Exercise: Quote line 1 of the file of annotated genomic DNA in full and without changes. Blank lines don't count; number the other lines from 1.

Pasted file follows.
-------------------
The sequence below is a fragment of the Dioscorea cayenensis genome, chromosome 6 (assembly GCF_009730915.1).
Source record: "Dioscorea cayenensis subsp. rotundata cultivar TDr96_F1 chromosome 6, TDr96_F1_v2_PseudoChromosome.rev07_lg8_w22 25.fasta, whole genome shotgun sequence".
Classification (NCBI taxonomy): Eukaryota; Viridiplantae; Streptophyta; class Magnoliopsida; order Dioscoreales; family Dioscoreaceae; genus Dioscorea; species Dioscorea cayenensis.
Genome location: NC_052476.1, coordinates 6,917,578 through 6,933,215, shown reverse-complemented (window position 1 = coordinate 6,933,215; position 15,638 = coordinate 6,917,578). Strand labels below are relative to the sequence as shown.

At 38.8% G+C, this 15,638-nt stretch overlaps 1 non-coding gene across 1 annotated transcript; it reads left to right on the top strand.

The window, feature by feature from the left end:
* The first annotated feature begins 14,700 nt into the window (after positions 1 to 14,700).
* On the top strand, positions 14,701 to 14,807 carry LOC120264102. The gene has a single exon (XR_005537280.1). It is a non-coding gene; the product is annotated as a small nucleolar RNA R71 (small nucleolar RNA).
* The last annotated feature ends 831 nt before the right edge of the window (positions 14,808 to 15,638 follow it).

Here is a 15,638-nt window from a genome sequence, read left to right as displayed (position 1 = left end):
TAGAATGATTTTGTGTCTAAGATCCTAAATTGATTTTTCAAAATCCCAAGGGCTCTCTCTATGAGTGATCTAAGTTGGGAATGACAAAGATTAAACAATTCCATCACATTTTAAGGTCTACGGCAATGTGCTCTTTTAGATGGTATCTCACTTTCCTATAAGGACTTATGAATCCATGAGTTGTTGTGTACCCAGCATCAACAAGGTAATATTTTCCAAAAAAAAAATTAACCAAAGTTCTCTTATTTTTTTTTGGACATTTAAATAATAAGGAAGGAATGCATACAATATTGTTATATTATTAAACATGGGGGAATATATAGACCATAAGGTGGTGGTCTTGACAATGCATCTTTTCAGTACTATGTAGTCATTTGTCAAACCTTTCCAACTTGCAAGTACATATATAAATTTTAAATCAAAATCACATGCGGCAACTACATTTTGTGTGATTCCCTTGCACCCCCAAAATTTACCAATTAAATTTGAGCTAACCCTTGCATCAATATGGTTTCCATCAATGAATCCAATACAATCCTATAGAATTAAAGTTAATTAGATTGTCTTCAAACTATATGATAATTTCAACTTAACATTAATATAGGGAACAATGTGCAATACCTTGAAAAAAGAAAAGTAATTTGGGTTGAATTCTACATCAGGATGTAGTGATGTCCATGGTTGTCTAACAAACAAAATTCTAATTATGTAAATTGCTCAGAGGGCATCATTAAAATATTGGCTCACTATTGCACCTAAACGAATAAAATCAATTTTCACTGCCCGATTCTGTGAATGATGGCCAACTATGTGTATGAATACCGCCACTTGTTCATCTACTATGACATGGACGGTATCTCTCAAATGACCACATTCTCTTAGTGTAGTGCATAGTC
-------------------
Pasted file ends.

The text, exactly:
The sequence below is a fragment of the Dioscorea cayenensis genome, chromosome 6 (assembly GCF_009730915.1).